SCOTUSblog Is The Talk Of The Twitterverse As Court Rules On Major Cases


As the Supreme Court wraps up its term and rules on its most high-profile cases, SCOTUSblog has become an invaluable guide for those trying to make sense of the court’s rulings.Last Thursday, the blog — where the Supreme Court’s decisions are reported in real time — peaked at 70,000 readers. On Monday, when the Court ruled on Arizona’s controversial immigration law and Montana’s challenge to Citizens United, the blog had more than 100,000 readers on the site.

The site is spending more than $10,000 to handle the increased audience this week, and efforts to bolster the site’s infrastructure began almost immediately after the Supreme Court’s oral arguments on President Obama’s health care law. “We received such a crush of traffic on those three days, it became clear that the blog needed to be upgraded if it was going to handle what would be even more traffic,” deputy manager Max Mallory told TPM. The site hired a firm to redo a lot of the code that drives the blog, publisher Tom Goldstein wrote on Monday. Over the weekend, he hired another firm to do even more work under the hood. In fact, Goldstein said his team has been so busy maintaing the blog, he didn’t even notice the Twitter buzz surrounding it.

“The Court is so bad at conveying information about what it’s doing, if someone can helpfully step in in a way that’s free and accessible, people really appreciate it,” Goldstein told TPM, explaining the blog’s increased traffic. “We’re just nothing but incredibly appreciative.”

The blog covers the Court’s decisions live by convening a conference call at 9 a.m. on decision days, holding it open until every decision is out. Several major news outlets, including the New York Times and NBC News, are also on the call. The blog’s veteran Supreme Court reporter Lyle Denniston sits in the press room and receives the opinions from the Court’s public information officer. Amy Howe, a lawyer and co-founder of the blog, does most of the transcribing. Other lawyers on the blog help make sense of the opinions, Goldstein said. The site has three full-time employees, two half-time staffers and about 10 frequent contributors. “Now that so much is happening in real time, the stakes seem so much higher, I’ve taken more of a firmer hand on what we’re doing moment to moment,” Goldstein said. He expects Thursday, when the Court is set to rule on “Obamacare,” to be the blog’s biggest day for the next 10 years.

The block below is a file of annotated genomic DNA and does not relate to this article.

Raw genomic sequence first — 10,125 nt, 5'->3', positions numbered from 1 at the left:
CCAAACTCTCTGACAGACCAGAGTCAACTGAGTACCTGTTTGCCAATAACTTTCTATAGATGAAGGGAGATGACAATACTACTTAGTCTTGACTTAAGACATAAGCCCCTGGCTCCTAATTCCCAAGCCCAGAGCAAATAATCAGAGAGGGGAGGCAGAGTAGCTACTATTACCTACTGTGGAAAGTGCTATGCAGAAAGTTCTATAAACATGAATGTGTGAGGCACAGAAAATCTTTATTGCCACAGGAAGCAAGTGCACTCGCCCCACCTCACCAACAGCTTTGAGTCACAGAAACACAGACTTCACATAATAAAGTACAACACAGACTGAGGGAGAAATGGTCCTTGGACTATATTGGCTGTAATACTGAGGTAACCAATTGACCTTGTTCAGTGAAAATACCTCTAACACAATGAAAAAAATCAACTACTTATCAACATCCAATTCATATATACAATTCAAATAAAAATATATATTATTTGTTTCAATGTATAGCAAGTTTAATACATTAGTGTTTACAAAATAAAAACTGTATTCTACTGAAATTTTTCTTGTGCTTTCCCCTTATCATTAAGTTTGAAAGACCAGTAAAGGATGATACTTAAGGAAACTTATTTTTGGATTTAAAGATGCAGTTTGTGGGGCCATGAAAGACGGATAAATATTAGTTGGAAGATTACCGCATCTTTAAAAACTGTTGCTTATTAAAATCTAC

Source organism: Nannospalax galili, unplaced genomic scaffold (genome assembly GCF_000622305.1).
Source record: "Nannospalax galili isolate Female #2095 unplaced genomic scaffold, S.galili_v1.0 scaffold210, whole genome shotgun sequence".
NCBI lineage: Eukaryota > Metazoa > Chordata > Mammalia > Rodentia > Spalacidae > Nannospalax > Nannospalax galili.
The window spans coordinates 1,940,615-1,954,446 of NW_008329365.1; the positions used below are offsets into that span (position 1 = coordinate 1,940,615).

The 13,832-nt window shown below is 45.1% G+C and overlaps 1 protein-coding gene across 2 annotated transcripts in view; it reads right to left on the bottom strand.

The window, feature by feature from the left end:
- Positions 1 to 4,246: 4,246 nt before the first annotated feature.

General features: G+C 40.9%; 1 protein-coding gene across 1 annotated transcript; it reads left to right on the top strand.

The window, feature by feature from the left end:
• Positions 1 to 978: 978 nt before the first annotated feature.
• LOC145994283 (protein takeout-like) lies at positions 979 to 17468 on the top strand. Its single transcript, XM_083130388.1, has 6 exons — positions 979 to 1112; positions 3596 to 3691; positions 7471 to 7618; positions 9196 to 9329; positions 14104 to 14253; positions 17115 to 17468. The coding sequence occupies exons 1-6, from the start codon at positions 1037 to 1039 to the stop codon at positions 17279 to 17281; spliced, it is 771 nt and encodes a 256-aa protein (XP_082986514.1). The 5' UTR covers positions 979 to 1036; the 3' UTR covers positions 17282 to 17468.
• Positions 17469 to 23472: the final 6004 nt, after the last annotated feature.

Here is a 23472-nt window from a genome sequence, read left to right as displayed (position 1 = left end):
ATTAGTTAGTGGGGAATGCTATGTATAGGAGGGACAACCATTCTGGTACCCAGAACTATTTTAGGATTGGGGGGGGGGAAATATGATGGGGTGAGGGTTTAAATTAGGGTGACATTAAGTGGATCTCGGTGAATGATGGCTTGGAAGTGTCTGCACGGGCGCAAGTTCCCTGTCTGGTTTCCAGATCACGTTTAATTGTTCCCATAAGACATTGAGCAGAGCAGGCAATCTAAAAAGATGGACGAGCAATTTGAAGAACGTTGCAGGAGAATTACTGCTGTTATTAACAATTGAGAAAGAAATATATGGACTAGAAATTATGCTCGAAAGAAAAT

The increased attention has vaulted Denniston to mini-celebrity status. Denniston, 81, has been covering the Supreme Court for 54 years. He started at SCOTUSblog in February 2004, after retiring from the Boston Globe. He left the Baltimore Sun before that in 2001. Supporters announce their enthusiasm for his reporting with a #teamlyle hashtag. The blog is even printing t-shirts bearing the hashtag.

“It is delightful to discover, after all of these years laboring in relative obscurity, to be noticed by anybody — especially by a medium that I don’t even understand!” Denniston told TPM in an email.

Denniston stands out because he has adapted so well to the blog form. “It is the unbelievable good fortune for us that Lyle is such a good fit for our model,” Goldstein said. While Denniston seldom tweets and has “no idea how Facebook works,” technology has made the work of legal reporting easier, he said. “I used to spend lots of effort (and money) trying to get documents by mail or by fax, and now virtualy everything I want is online, and either is free or at very little cost. I also have discovered, in the blogging community, that people are mutually supportive, and the dog-eat-dog atmosphere of daily newspaper journalism is blessedly absent. The blogosphere is truly a village.”

“My colleagues at the blog leave me almost entirely alone, which I prefer, so I make my own assignments, follow my own deadlines, and write what I want when I want,” he added. “What could be better for any journalist?”

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